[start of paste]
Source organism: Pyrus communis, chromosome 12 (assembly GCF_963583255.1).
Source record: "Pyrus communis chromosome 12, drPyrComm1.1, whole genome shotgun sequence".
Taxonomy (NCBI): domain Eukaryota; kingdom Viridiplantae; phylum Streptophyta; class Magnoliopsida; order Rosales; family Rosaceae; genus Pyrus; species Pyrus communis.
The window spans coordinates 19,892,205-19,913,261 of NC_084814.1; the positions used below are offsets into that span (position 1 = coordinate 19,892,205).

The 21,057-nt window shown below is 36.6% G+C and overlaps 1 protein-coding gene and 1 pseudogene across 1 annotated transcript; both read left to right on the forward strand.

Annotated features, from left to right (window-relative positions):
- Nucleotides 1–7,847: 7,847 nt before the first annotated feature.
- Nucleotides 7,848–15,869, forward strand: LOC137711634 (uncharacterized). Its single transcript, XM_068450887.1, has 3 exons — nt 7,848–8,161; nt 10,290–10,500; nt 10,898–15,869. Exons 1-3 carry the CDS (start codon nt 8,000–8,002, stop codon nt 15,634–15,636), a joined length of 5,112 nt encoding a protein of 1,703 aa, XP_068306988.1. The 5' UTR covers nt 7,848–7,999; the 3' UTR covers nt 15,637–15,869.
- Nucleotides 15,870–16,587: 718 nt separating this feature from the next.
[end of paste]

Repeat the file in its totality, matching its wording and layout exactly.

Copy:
Source organism: Pyrus communis, chromosome 12 (assembly GCF_963583255.1).
Source record: "Pyrus communis chromosome 12, drPyrComm1.1, whole genome shotgun sequence".
Taxonomy (NCBI): domain Eukaryota; kingdom Viridiplantae; phylum Streptophyta; class Magnoliopsida; order Rosales; family Rosaceae; genus Pyrus; species Pyrus communis.
The window spans coordinates 19,892,205-19,913,261 of NC_084814.1; the positions used below are offsets into that span (position 1 = coordinate 19,892,205).

The 21,057-nt window shown below is 36.6% G+C and overlaps 1 protein-coding gene and 1 pseudogene across 1 annotated transcript; both read left to right on the forward strand.

Annotated features, from left to right (window-relative positions):
- Nucleotides 1–7,847: 7,847 nt before the first annotated feature.
- Nucleotides 7,848–15,869, forward strand: LOC137711634 (uncharacterized). Its single transcript, XM_068450887.1, has 3 exons — nt 7,848–8,161; nt 10,290–10,500; nt 10,898–15,869. Exons 1-3 carry the CDS (start codon nt 8,000–8,002, stop codon nt 15,634–15,636), a joined length of 5,112 nt encoding a protein of 1,703 aa, XP_068306988.1. The 5' UTR covers nt 7,848–7,999; the 3' UTR covers nt 15,637–15,869.
- Nucleotides 15,870–16,587: 718 nt separating this feature from the next.